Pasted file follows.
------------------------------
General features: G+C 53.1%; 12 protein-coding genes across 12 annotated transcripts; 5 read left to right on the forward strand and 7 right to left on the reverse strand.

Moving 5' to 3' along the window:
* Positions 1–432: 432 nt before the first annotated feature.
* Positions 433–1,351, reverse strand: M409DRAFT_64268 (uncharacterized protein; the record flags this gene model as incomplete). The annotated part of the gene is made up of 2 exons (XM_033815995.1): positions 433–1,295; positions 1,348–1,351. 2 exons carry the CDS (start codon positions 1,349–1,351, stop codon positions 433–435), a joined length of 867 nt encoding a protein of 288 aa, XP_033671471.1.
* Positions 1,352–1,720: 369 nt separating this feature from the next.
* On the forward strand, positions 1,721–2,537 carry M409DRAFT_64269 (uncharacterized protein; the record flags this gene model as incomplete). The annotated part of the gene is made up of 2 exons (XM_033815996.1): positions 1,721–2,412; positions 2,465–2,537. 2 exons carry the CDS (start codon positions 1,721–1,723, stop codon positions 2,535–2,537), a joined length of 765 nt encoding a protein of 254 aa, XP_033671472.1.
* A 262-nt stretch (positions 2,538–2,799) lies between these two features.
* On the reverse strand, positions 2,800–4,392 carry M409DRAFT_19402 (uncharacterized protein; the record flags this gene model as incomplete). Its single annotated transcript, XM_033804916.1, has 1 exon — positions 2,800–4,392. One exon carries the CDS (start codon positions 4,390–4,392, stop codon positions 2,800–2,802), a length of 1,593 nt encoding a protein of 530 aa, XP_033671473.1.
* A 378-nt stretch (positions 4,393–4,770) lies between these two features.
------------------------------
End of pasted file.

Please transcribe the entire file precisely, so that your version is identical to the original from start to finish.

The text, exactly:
General features: G+C 53.1%; 12 protein-coding genes across 12 annotated transcripts; 5 read left to right on the forward strand and 7 right to left on the reverse strand.

Moving 5' to 3' along the window:
* Positions 1–432: 432 nt before the first annotated feature.
* Positions 433–1,351, reverse strand: M409DRAFT_64268 (uncharacterized protein; the record flags this gene model as incomplete). The annotated part of the gene is made up of 2 exons (XM_033815995.1): positions 433–1,295; positions 1,348–1,351. 2 exons carry the CDS (start codon positions 1,349–1,351, stop codon positions 433–435), a joined length of 867 nt encoding a protein of 288 aa, XP_033671471.1.
* Positions 1,352–1,720: 369 nt separating this feature from the next.
* On the forward strand, positions 1,721–2,537 carry M409DRAFT_64269 (uncharacterized protein; the record flags this gene model as incomplete). The annotated part of the gene is made up of 2 exons (XM_033815996.1): positions 1,721–2,412; positions 2,465–2,537. 2 exons carry the CDS (start codon positions 1,721–1,723, stop codon positions 2,535–2,537), a joined length of 765 nt encoding a protein of 254 aa, XP_033671472.1.
* A 262-nt stretch (positions 2,538–2,799) lies between these two features.
* On the reverse strand, positions 2,800–4,392 carry M409DRAFT_19402 (uncharacterized protein; the record flags this gene model as incomplete). Its single annotated transcript, XM_033804916.1, has 1 exon — positions 2,800–4,392. One exon carries the CDS (start codon positions 4,390–4,392, stop codon positions 2,800–2,802), a length of 1,593 nt encoding a protein of 530 aa, XP_033671473.1.
* A 378-nt stretch (positions 4,393–4,770) lies between these two features.